“Cancer is like many diseases”, said Kieran, as they walked slowly to the house “It attacks people’s immune system, and often gets them when they’re at a low ebb. There is no justice in what’s happened to Antonia, but God hasn’t got it in for her. He is Love. She has simply become worn down, that’s all”.
“But I have always looked after her!” the Doctor protested “She is my life, I have always put her first! How can this have happened?”
Kieran didn’t like to say that the Doctor’s love was a smothering kind of love. That by making Antonia the focal-point of his existence he had successfully smothered the life out of her. He had treated her like a precious glass ornament, adoring her and dusting her every day, but not allowing her to move in the process. Kieran felt it was best if he left the Doctor’s question unanswered. He had come to see Antonia after all.
Kieran was surprised to find Antonia resting in a small side room at the house. It was barely big enough for a narrow bed and a chair. As he sat down beside the bed, he was uncomfortably aware of the Doctor hovering in the doorway, with his arms folded.
“Xavier”, said Antonia “I’m sure you have plenty to do around the house”.
Fortunately he took the hint and left. After he had gone Antonia leaned close to Kieran and whispered “he is doing my head in”.
“I can understand that”, said Kieran.
“Don’t get me wrong”, said Antonia, flopping back against a bank of crisp white pillows “I know he means well, but his constant attention is exhausting. I desperately need my own space at the moment, a chance to think, and I can’t do that if he is constantly mithering me. That’s why I insist on coming into this room during the day. It’s small and soothing. It’s my favourite colour, white, and … well be brutally frank, there is very little of him in it”.
“If people are too oppressive then it becomes very hard to marshal our own thoughts”, said Kieran.
“Exactly”, Antonia sighed “And there is so much for me to think about at the moment. I want to go over the past few years, and come to terms with everything that happened. I’m sure you, as a spiritual man, will understand that I want to be at peace when … when my time comes”.
“That is very important”, said Kieran, gently touching her small hand “Ideally no one should pass over with unfinished business on their hands, but sadly it doesn’t always work that way”.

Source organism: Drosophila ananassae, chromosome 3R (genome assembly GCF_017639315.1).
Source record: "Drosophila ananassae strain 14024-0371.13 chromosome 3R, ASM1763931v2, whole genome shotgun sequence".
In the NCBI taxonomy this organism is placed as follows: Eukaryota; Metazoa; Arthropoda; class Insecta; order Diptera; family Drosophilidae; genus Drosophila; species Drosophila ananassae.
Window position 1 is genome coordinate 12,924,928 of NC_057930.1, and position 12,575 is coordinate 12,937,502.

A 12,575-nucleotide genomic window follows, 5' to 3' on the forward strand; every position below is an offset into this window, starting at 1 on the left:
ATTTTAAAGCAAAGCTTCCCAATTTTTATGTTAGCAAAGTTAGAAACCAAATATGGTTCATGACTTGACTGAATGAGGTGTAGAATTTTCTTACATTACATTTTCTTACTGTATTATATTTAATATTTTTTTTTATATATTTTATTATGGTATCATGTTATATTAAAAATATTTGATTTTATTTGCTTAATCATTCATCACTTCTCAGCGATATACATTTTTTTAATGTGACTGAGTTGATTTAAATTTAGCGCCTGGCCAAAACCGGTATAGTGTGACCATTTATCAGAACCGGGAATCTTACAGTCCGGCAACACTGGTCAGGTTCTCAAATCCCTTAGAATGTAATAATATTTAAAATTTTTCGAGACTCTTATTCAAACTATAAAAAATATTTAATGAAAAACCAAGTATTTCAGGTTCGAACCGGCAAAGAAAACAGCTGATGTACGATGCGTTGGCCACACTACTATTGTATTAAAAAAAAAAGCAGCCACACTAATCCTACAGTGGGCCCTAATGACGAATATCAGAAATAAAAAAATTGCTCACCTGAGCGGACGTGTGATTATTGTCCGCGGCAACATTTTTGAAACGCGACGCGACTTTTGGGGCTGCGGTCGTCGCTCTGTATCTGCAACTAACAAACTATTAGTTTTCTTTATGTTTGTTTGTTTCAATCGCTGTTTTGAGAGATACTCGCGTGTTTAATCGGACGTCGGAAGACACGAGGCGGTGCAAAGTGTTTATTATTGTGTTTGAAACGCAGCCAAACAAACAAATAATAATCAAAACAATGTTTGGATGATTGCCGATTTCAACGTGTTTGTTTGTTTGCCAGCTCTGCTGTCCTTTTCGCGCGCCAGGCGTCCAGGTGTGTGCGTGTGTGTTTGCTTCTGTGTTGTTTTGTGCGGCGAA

“I can see I’m surprising you with how strong-minded I am”, Antonia smiled “I know the image people have of me, of some little mouse-like thing, constantly in the Doctor’s shadow, but I do know my own mind. It’s just that when you love someone you want to do all you can to make them happy, and sometimes I feel I sacrificed too much of myself to make Xavier happy. And I don’t think it’s done him any good in the long term”.
“Now that’s not true”, said Kieran “To make someone happy is one of the greatest gifts any of us can do for each other. But is there anything you yourself would like now? Not what the Doctor wants, but yourself?”
“Just for one day”, said Antonia “I would like to go around the town without him in tow. Whenever I’ve been out I’ve always been there as a sort of Accompanying Person, doing the things he wants to do, the willing helpmate. I would like, just once, to go out in my own right, as myself”.
“That’s very easy to arrange”, said Kieran “I can have a word with our friends, Glynis and Jane, I’m sure they’d love to meet up with you”.
“People don’t know ME you see”, Antonia continued “And if they do it’s the image of me that Xavier’s always put out, sweet little Antonia, so passive, so cute. Just for one day I’d like people to see the real me”.
“You’re not going to turn into a drunken hellraiser are you, smashing up the bar?” Kieran teased.
“No”, Antonia laughed.
There was the sound of the air-buggy droning in the near distance.
“Sounds like your friends are back”, said Antonia.
“Yes”, said Kieran “Bardin’s dulcet tones will be ringing out across the area once more”.
“He does seem to have an awful lot of energy. It must be like trying to keep an over-active child amused”.
“Ach he’s not too much trouble, and if he gets too bad he has it thrashed out of him”.
“Oh no!” Antonia sounded alarmed.
“No, don’t worry about him”, said Kieran “He loves it”.
“Ooh”, Antonia giggled “Well as my mother used to say, it would be a dull world if everyone was the same”.
“My mother used to say that too”.
“That’s the first time I’ve mentioned her in years”, said Antonia, more soberly “My father disowned me when I met up with Xavier, said he was too old for me, which isn’t true. And after that, well it was as if I had no family. I don’t regret that, but it means I could never really talk about them comfortably. When we got married, we did send out invites to them, but they never came”.
“That’s very hard. Falling out with family can break your heart”.
“Do you ever miss yours?”
“There was only my mother”, said Kieran “I was an only child”.
“Oh so was I”, said Antonia “It makes it even harder to understand why my father disowned me”.
“It sounds like he was a very proud man. He would not have liked the idea of you having a will of your own”.
“I seem to have been surrounded by men like that all my life”.
“So you see, not the little mouse you’ve been dismissing her as”, said Adam, chatting to Julian in his cabin a couple of hours later.
“Yes alright!” said Julian “It’s been a bit hard for me to get any idea of her at all, when she’s constantly hidden away indoors! I was starting to think she was scared of daylight! Anyway, living with an overbearing old sod like him has probably left her scared of her own shadow”.
“Yes well I think we can all understand that one”, Adam sighed.
“I am not like him!” said Julian “He’s a stubborn old git, convinced he’s right about everything”.